Objective: Despite the fact that feedback (FB) provided by teachers to students is a recognised, effective teaching tool, successful use of feedback during clinical training depends on many factors. In addition to appropriate training and attitude of teachers, sustainable feedback requires an appropriate teaching culture and active commitment on the part of the students to receive, accept and use FB. This study examines the use of two different clinical encounter cards (CECs) during clinical rotation and investigates whether students take a more active part in the feedback process when using these cards. The objective of this study is to test whether it has a positive effect if students write down FB themselves and to verify this positive effect. Methodology: 161 students in their 9th semester of veterinary studies each had to use two clinical encounter cards (types 1 and 2) during their rotations on 10 wards. For this, students had to ask teachers for FB before starting a clinical activity. The oral FB given by the teachers was either written down on the CEC by the teachers (CEC type 1) or by the students (CEC type 2). Furthermore, the students were asked to assess their own performance by means of anchor criteria and to evaluate the quality of the FB provided by the teachers. Based on the entries in the CECs submitted, the following indicators for both CEC types could be calculated: (1) FB quantity and quality (length and specificity), (2) differentiation of self-assessment, as well as (3) level of satisfaction with the FB provided by the teachers. Results: With 2,377 CECs submitted, the mean CEC return rate was 74%. 99% of the cards showed positive FB, 69% contained constructive FB with suggestions for improvement, and 87% suggested specific next steps. On average, the FB written down by teachers was longer (12.4 versus 9.7 words) and more specific (1.9 versus 1.7 out of 3) than FB written down by students. Length and specificity decreased in the course of the semester. Neither the differentiation of self-assessment (proportion of differentiated entering of self-assessment) nor the students’ level of satisfaction with the FB differed between the two examined CEC variants. Conclusion: The use of CECs across the cohort was successfully possible; however, the fact that students formulated and wrote down the FB themselves did not result in more comprehensive or more specific FB. Self-assessment and level of satisfaction with the teachers’ FB remained unchanged.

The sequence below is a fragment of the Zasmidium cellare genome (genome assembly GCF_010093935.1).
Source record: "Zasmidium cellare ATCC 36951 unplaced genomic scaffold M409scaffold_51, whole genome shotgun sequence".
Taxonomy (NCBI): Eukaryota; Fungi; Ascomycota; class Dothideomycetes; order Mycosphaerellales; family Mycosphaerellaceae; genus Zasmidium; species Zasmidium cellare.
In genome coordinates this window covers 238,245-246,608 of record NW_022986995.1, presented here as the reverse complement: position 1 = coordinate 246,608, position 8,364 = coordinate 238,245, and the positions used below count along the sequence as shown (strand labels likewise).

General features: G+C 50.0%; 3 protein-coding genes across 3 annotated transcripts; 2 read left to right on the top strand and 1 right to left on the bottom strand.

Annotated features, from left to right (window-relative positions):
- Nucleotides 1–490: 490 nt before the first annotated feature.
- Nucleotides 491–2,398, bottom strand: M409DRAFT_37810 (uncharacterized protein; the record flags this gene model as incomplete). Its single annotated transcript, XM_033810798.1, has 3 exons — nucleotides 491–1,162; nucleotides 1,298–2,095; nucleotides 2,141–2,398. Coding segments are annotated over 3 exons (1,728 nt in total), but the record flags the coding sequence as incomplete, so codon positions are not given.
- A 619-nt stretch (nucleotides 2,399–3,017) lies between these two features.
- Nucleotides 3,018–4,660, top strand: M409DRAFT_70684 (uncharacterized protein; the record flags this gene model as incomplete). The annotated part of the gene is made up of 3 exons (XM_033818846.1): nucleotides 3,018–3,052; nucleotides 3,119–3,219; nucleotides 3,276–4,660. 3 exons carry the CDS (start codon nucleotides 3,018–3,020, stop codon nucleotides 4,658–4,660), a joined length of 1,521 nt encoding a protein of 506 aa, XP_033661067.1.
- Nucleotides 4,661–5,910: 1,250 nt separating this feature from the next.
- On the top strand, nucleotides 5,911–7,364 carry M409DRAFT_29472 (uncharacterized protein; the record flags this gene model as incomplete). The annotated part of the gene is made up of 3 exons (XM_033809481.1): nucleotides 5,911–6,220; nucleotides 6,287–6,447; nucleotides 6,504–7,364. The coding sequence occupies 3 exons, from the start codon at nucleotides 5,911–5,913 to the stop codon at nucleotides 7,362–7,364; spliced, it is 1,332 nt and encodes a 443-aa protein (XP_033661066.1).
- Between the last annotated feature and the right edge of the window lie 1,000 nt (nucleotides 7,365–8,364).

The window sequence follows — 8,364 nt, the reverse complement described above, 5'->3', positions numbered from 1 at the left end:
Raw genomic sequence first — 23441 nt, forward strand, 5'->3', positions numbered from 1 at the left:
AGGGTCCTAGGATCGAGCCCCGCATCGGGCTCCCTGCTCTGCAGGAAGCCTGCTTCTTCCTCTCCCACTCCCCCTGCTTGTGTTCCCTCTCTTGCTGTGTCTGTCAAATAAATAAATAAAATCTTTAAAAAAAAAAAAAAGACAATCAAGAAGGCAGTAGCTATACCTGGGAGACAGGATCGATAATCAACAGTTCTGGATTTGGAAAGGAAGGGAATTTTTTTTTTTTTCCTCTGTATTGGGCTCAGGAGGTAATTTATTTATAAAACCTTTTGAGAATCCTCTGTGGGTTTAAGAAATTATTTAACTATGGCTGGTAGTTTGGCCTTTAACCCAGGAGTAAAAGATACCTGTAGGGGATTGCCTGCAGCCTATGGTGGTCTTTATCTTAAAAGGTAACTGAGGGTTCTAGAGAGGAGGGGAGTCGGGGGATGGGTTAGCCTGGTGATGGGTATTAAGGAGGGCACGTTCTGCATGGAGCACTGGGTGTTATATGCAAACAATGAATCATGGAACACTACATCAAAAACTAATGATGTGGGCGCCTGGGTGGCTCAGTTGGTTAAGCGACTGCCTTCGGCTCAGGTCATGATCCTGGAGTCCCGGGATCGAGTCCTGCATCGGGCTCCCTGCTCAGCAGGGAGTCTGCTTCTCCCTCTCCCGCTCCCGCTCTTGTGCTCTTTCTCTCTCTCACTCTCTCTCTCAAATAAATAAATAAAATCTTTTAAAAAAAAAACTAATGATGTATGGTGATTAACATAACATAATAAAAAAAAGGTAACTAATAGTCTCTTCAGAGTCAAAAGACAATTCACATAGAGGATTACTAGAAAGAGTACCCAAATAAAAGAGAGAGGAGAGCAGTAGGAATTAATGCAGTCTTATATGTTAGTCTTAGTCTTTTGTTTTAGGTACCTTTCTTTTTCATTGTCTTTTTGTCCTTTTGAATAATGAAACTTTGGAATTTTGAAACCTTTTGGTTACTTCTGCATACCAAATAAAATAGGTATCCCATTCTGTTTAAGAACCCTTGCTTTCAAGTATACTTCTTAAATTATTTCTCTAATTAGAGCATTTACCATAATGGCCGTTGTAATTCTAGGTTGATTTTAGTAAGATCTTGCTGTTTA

|Translated title of the contribution||Does it matter who writes down the feedback? A comparison of teacher- vs. student-completed clinical encounter cards during clinical rotations in veterinary studies|
|Journal||GMS Journal for Medical Education|
|Publication status||Published - 15 May 2018|
- Faculty, Medical
- Students, Medical